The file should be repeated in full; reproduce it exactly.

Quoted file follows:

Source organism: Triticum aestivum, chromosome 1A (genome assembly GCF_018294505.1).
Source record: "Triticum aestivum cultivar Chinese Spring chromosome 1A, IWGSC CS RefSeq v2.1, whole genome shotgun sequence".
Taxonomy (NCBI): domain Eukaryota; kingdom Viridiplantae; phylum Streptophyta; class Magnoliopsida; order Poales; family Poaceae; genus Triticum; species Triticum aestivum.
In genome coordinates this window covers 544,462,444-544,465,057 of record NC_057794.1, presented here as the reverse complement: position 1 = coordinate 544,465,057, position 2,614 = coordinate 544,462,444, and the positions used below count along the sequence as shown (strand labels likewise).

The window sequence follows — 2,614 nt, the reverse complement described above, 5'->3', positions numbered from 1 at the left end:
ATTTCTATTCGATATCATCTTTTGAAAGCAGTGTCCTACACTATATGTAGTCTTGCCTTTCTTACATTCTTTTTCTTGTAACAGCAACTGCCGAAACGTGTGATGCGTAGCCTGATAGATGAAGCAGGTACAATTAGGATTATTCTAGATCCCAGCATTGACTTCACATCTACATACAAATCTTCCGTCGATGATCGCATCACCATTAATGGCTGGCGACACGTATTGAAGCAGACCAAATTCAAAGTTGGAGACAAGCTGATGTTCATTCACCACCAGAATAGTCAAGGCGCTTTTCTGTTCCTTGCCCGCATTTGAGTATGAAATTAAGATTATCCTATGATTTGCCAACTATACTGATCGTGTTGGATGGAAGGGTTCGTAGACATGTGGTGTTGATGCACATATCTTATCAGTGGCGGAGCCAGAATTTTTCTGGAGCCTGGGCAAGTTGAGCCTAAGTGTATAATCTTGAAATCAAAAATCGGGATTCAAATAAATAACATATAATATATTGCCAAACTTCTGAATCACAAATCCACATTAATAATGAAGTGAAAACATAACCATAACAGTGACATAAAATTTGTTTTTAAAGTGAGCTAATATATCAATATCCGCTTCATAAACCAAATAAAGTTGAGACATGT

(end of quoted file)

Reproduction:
Source organism: Triticum aestivum, chromosome 1A (genome assembly GCF_018294505.1).
Source record: "Triticum aestivum cultivar Chinese Spring chromosome 1A, IWGSC CS RefSeq v2.1, whole genome shotgun sequence".
Taxonomy (NCBI): domain Eukaryota; kingdom Viridiplantae; phylum Streptophyta; class Magnoliopsida; order Poales; family Poaceae; genus Triticum; species Triticum aestivum.
In genome coordinates this window covers 544,462,444-544,465,057 of record NC_057794.1, presented here as the reverse complement: position 1 = coordinate 544,465,057, position 2,614 = coordinate 544,462,444, and the positions used below count along the sequence as shown (strand labels likewise).

The window sequence follows — 2,614 nt, the reverse complement described above, 5'->3', positions numbered from 1 at the left end:
ATTTCTATTCGATATCATCTTTTGAAAGCAGTGTCCTACACTATATGTAGTCTTGCCTTTCTTACATTCTTTTTCTTGTAACAGCAACTGCCGAAACGTGTGATGCGTAGCCTGATAGATGAAGCAGGTACAATTAGGATTATTCTAGATCCCAGCATTGACTTCACATCTACATACAAATCTTCCGTCGATGATCGCATCACCATTAATGGCTGGCGACACGTATTGAAGCAGACCAAATTCAAAGTTGGAGACAAGCTGATGTTCATTCACCACCAGAATAGTCAAGGCGCTTTTCTGTTCCTTGCCCGCATTTGAGTATGAAATTAAGATTATCCTATGATTTGCCAACTATACTGATCGTGTTGGATGGAAGGGTTCGTAGACATGTGGTGTTGATGCACATATCTTATCAGTGGCGGAGCCAGAATTTTTCTGGAGCCTGGGCAAGTTGAGCCTAAGTGTATAATCTTGAAATCAAAAATCGGGATTCAAATAAATAACATATAATATATTGCCAAACTTCTGAATCACAAATCCACATTAATAATGAAGTGAAAACATAACCATAACAGTGACATAAAATTTGTTTTTAAAGTGAGCTAATATATCAATATCCGCTTCATAAACCAAATAAAGTTGAGACATGT